Hong Kong’s securities regulator has issued a new circular focusing on bitcoin futures contracts and other digital currency-related investment products.
The circular, published by Hong Kong’s Securities and Futures Commission (SFC) on Monday, serves as a reminder of the legal and regulatory requirements providers must comply with when providing Hong Kong investors with any financial services relating to bitcoin futures and other cryptocurrency-related products.
The release of the circular comes at a time when Chicago-based exchange Cboe Global Markets launched their own bitcoin futures with the first full day of trading taking place on Monday. Fellow Chicago-based exchange, CME Group is to launch its bitcoin futures contract on the 18th December, following approval from the Commodity Futures Trading Commission (CFTC) as well.
In the circular, the SFC wrote:
“Bitcoin futures have been or will soon be launched by certain well-established futures and commodities exchanges in the United States which are regulated by the U.S. Commodity Futures Trading Commission and authorised by the Securities and Futures Commission (“SFC”) to provide automated trading services.”
The regulator added:
“Hong Kong investors may be able to trade in bitcoin futures through an intermediary which is a member of these exchanges…The industry is reminded that a party is required to have an appropriate licence with the SFC if it provides any other business services relating to bitcoin futures which constitute a ‘regulated activity.’”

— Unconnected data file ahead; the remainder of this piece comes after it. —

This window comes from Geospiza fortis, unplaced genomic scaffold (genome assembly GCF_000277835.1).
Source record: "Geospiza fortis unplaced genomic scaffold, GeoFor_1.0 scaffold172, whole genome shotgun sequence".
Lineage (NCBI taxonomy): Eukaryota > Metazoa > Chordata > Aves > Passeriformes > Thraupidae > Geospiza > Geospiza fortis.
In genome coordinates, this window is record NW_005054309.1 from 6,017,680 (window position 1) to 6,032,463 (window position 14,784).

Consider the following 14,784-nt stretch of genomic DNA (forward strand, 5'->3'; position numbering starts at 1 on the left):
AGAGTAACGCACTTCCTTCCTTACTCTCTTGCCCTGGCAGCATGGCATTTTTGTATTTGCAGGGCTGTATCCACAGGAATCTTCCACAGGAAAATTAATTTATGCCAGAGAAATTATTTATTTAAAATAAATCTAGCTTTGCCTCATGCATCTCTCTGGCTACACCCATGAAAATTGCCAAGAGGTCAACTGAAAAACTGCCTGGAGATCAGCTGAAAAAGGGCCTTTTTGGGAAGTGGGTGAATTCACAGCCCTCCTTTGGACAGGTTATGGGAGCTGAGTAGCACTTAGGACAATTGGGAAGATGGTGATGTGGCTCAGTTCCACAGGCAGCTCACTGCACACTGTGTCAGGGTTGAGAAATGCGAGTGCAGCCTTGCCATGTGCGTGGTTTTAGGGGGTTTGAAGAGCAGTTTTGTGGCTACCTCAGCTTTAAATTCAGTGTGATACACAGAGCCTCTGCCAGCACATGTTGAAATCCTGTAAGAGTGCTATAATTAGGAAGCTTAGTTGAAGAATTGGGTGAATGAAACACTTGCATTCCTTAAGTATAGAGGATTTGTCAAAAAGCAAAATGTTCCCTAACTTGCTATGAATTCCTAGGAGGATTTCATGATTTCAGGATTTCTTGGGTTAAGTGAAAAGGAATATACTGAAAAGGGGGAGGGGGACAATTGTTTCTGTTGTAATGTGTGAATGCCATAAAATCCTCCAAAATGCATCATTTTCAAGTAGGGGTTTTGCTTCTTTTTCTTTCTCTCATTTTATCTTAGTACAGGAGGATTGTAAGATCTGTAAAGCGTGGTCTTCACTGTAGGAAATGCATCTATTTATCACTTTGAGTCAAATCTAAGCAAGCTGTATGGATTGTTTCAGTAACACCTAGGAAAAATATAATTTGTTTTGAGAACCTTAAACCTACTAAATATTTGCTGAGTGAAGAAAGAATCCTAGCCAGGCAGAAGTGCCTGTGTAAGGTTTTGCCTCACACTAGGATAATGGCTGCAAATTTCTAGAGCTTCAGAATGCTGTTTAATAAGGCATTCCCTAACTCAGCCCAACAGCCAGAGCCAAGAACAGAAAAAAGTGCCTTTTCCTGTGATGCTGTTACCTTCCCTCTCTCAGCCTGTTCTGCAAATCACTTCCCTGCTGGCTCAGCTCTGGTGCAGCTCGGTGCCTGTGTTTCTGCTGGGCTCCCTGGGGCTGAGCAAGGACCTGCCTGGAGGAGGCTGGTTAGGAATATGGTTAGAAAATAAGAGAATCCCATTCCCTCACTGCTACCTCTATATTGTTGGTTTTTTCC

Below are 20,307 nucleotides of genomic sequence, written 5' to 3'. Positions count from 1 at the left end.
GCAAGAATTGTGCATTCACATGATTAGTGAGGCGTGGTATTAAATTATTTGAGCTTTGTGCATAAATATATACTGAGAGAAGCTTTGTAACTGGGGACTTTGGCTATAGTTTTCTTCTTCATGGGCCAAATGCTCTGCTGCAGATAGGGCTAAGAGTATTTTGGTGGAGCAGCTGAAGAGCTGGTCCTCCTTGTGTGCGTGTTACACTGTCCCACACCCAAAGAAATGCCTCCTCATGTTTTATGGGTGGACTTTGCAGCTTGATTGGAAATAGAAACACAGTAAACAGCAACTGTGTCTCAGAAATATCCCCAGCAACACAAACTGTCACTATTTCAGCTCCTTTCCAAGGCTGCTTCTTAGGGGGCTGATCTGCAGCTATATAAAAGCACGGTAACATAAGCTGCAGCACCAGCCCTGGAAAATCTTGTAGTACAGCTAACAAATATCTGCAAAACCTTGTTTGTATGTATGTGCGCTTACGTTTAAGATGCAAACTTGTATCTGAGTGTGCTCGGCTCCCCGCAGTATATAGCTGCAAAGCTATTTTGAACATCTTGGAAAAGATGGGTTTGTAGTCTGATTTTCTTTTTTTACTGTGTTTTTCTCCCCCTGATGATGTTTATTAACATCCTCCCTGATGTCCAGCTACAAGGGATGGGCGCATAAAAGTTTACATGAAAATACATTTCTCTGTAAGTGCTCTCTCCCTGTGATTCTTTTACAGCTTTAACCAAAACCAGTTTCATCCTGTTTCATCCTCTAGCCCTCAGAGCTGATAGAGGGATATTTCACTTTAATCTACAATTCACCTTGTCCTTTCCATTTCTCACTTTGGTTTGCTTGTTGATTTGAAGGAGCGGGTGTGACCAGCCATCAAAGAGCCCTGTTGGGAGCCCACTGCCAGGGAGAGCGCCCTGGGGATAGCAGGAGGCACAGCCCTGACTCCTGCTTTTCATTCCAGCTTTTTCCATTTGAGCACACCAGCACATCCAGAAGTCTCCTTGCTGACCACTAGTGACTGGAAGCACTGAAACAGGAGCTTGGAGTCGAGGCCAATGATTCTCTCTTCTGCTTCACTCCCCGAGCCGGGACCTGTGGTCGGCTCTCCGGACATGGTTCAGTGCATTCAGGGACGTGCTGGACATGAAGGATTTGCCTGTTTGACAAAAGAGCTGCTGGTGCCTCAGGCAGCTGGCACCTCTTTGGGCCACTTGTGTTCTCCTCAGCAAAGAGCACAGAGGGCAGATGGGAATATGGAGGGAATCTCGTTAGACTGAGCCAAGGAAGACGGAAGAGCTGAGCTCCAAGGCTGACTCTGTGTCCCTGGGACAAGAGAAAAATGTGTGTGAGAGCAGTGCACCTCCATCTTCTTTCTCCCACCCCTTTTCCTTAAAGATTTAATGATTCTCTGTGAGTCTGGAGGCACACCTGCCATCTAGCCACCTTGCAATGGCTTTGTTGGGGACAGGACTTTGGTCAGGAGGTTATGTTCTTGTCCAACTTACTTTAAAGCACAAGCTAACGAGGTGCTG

The SFC stressed that businesses dealing with bitcoin futures, including those who relay or route bitcoin futures orders, are required to be licensed for Type 2 regulated activity under the Securities and Futures Ordinance (SFO). The regulator also added that there are other forms of digital currency-related investment products available to investors such as options. It states that these may be regarded as securities under the SFO, and that a failure to obtain the ‘relevant license or authorisation from the SFC may be committing a criminal offence under the SFO.’
The regulator warned investors of the potential risks they may face when trading cryptocurrencies such as insufficient liquidity, high price volatility, and potential market manipulation, adding:
“The SFC further cautions investors that these risks may be magnified in trading cryptocurrency futures contracts and other cryptocurrency-related investment products by the speculative nature of the underlying assets, ie cryptocurrencies, and the leverage inherent in the products.”
It added that investors should fully understand the features of digital currencies, carefully weighing the risks linked to them.